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George Bancroft, History of the United States from the Discovery of the American Continent, Vol. 10 20 0 Browse Search
The Soldiers' Monument in Cambridge: Proceedings in relation to the building and dedication of the monument erected in the years, 1869-1870. 16 0 Browse Search
George Bancroft, History of the United States from the Discovery of the American Continent, Vol. 8 16 0 Browse Search
The Cambridge of eighteen hundred and ninety-six: a picture of the city and its industries fifty years after its incorporation (ed. Arthur Gilman) 12 0 Browse Search
Lucius R. Paige, History of Cambridge, Massachusetts, 1630-1877, with a genealogical register 10 6 Browse Search
Medford Historical Society Papers, Volume 3. 10 0 Browse Search
Benjamin Cutter, William R. Cutter, History of the town of Arlington, Massachusetts, ormerly the second precinct in Cambridge, or District of Menotomy, afterward the town of West Cambridge. 1635-1879 with a genealogical register of the inhabitants of the precinct. 9 1 Browse Search
H. Wager Halleck , A. M. , Lieut. of Engineers, U. S. Army ., Elements of Military Art and Science; or, Course of Instruction in Strategy, Fortification, Tactis of Battles &c., Embracing the Duties of Staff, Infantry, Cavalry, Artillery and Engineers. Adapted to the Use of Volunteers and Militia. 8 0 Browse Search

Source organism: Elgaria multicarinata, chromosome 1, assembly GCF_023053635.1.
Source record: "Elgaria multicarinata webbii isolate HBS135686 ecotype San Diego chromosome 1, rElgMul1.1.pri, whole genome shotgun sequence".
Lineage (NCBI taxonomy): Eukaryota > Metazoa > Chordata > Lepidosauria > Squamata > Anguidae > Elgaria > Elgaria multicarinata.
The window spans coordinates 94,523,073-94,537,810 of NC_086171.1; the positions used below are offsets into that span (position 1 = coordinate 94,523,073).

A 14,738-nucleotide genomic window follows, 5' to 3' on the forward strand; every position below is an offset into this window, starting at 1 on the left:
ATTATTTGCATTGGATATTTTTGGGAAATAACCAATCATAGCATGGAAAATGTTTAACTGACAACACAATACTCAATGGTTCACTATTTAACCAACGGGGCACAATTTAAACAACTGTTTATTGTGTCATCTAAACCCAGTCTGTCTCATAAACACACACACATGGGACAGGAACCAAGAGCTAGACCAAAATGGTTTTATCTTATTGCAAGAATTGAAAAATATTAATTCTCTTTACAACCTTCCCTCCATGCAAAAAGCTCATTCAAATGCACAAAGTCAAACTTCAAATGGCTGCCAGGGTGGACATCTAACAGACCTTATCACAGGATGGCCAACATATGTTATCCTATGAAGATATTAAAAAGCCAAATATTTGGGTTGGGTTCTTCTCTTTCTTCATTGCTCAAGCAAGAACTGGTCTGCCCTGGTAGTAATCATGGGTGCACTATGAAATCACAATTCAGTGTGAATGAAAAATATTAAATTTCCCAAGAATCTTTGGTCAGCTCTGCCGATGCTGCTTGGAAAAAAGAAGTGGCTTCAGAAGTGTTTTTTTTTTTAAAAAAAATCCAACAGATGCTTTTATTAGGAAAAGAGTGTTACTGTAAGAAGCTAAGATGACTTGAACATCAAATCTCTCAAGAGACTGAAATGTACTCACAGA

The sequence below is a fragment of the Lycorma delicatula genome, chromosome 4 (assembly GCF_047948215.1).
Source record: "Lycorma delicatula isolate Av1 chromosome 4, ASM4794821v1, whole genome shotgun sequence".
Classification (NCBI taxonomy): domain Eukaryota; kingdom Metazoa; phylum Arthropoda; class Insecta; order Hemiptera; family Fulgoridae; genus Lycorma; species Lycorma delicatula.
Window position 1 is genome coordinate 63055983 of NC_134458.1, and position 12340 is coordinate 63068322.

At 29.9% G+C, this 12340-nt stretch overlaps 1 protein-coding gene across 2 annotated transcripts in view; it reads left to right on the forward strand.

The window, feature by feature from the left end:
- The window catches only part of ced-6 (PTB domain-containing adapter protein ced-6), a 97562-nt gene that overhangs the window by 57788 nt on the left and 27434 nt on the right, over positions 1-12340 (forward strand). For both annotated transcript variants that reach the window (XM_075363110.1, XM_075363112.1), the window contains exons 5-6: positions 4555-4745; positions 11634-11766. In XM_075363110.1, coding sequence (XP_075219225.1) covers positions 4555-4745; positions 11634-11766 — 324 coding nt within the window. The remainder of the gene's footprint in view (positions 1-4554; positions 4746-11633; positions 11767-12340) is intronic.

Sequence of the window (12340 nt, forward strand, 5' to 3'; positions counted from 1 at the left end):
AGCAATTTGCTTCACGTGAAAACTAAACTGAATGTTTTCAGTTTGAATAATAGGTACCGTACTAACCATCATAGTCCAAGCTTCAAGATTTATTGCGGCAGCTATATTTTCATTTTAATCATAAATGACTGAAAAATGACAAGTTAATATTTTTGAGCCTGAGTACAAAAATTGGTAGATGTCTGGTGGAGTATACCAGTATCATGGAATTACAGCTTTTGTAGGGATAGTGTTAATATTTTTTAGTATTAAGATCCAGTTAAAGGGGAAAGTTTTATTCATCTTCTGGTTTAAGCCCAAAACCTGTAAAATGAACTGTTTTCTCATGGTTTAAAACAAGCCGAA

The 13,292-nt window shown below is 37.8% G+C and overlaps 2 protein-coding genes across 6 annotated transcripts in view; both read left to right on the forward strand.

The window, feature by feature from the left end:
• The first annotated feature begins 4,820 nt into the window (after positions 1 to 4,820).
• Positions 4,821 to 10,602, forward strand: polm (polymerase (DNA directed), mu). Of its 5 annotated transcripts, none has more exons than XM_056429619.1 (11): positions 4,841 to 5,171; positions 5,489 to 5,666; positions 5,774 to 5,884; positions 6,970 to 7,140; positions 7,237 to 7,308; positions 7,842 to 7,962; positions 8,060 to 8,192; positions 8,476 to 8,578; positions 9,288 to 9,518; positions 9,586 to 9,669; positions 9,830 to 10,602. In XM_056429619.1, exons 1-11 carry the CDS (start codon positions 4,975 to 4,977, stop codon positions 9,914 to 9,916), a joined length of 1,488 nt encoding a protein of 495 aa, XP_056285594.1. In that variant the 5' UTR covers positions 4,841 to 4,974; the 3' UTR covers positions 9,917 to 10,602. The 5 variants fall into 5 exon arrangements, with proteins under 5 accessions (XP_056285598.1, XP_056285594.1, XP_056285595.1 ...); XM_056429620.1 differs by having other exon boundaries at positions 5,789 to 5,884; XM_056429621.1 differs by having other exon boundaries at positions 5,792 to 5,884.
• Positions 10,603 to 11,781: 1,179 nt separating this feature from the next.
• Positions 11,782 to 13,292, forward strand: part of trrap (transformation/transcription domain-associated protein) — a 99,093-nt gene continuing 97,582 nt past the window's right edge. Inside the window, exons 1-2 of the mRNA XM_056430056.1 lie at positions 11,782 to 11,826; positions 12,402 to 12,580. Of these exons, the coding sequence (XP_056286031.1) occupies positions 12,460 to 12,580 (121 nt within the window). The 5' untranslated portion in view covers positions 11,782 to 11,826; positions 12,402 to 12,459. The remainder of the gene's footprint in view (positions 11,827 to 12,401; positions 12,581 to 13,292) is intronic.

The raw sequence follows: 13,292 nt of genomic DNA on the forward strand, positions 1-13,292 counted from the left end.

Medford Historical Society Papers, Volume 17. 8 4 Browse Search
HISTORY OF THE TOWN OF MEDFORD, Middlesex County, Massachusetts, FROM ITS FIRST SETTLEMENT, IN 1630, TO THE PRESENT TIME, 1855. (ed. Charles Brooks) 8 2 Browse Search
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Browsing named entities in Rebellion Record: Introduction., Volume 1. (ed. Frank Moore). You can also browse the collection for Burgoyne or search for Burgoyne in all documents.

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Rebellion Record: Introduction., Volume 1. (ed. Frank Moore), Introduction. (search)
y waged, and resulted in the treaty of peace with Great Britain of 1783, by the terms of which the several States were each by name recognized to be independent. I have already given the reason for this enumeration, but the main fact alleged in the passage is entirely without foundation. The Articles of Confederation were first signed by the delegates from eight of the States, on the 9th of July, 1778, more than three years after the commencement of the war, long after the capitulation of Burgoyne, the alliance with France, and the reception of a French Minister. The ratification of the other States was given at intervals the following years, the last not till 1781, seven months only before the virtual close of the war, by the surrender of Cornwallis. Then, and not till then, was the Contract of Alliance consummated. Most true it is, as Mr. Davis bids us remark, that, by these Articles of Confederation the States retained each its sovereignty, freedom, and independence. It is not